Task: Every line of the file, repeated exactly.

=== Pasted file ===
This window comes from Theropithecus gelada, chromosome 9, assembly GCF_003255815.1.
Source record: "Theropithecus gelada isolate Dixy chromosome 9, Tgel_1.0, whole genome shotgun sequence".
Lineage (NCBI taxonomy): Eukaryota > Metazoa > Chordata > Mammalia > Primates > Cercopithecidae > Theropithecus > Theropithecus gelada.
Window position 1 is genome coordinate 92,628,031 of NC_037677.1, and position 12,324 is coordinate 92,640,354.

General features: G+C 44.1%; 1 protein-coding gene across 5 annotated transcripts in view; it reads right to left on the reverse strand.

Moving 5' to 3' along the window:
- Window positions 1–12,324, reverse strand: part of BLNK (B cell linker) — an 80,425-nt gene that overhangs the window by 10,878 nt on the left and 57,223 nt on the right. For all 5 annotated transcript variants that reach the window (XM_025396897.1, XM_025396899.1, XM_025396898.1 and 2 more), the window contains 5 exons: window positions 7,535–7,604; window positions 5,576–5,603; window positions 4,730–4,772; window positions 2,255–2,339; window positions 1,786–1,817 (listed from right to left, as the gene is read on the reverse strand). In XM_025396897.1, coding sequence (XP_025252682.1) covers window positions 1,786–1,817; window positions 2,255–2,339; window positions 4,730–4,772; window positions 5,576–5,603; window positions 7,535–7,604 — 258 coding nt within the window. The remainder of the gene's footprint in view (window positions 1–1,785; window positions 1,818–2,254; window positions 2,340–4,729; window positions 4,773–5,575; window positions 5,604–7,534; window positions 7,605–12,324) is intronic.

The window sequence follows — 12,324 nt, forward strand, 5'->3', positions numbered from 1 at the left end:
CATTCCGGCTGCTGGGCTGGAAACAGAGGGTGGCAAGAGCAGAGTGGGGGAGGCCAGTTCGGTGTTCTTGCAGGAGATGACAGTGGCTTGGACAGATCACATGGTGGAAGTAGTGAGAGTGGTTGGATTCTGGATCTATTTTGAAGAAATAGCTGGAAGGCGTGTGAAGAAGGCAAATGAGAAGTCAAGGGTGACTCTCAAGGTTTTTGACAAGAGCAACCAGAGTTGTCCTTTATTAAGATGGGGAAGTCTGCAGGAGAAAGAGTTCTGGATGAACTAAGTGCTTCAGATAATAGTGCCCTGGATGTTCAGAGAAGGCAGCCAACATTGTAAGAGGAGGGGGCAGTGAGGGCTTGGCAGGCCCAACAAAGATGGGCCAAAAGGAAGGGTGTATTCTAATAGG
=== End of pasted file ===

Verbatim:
This window comes from Theropithecus gelada, chromosome 9, assembly GCF_003255815.1.
Source record: "Theropithecus gelada isolate Dixy chromosome 9, Tgel_1.0, whole genome shotgun sequence".
Lineage (NCBI taxonomy): Eukaryota > Metazoa > Chordata > Mammalia > Primates > Cercopithecidae > Theropithecus > Theropithecus gelada.
Window position 1 is genome coordinate 92,628,031 of NC_037677.1, and position 12,324 is coordinate 92,640,354.

General features: G+C 44.1%; 1 protein-coding gene across 5 annotated transcripts in view; it reads right to left on the reverse strand.

Moving 5' to 3' along the window:
- Window positions 1–12,324, reverse strand: part of BLNK (B cell linker) — an 80,425-nt gene that overhangs the window by 10,878 nt on the left and 57,223 nt on the right. For all 5 annotated transcript variants that reach the window (XM_025396897.1, XM_025396899.1, XM_025396898.1 and 2 more), the window contains 5 exons: window positions 7,535–7,604; window positions 5,576–5,603; window positions 4,730–4,772; window positions 2,255–2,339; window positions 1,786–1,817 (listed from right to left, as the gene is read on the reverse strand). In XM_025396897.1, coding sequence (XP_025252682.1) covers window positions 1,786–1,817; window positions 2,255–2,339; window positions 4,730–4,772; window positions 5,576–5,603; window positions 7,535–7,604 — 258 coding nt within the window. The remainder of the gene's footprint in view (window positions 1–1,785; window positions 1,818–2,254; window positions 2,340–4,729; window positions 4,773–5,575; window positions 5,604–7,534; window positions 7,605–12,324) is intronic.

The window sequence follows — 12,324 nt, forward strand, 5'->3', positions numbered from 1 at the left end:
CATTCCGGCTGCTGGGCTGGAAACAGAGGGTGGCAAGAGCAGAGTGGGGGAGGCCAGTTCGGTGTTCTTGCAGGAGATGACAGTGGCTTGGACAGATCACATGGTGGAAGTAGTGAGAGTGGTTGGATTCTGGATCTATTTTGAAGAAATAGCTGGAAGGCGTGTGAAGAAGGCAAATGAGAAGTCAAGGGTGACTCTCAAGGTTTTTGACAAGAGCAACCAGAGTTGTCCTTTATTAAGATGGGGAAGTCTGCAGGAGAAAGAGTTCTGGATGAACTAAGTGCTTCAGATAATAGTGCCCTGGATGTTCAGAGAAGGCAGCCAACATTGTAAGAGGAGGGGGCAGTGAGGGCTTGGCAGGCCCAACAAAGATGGGCCAAAAGGAAGGGTGTATTCTAATAGG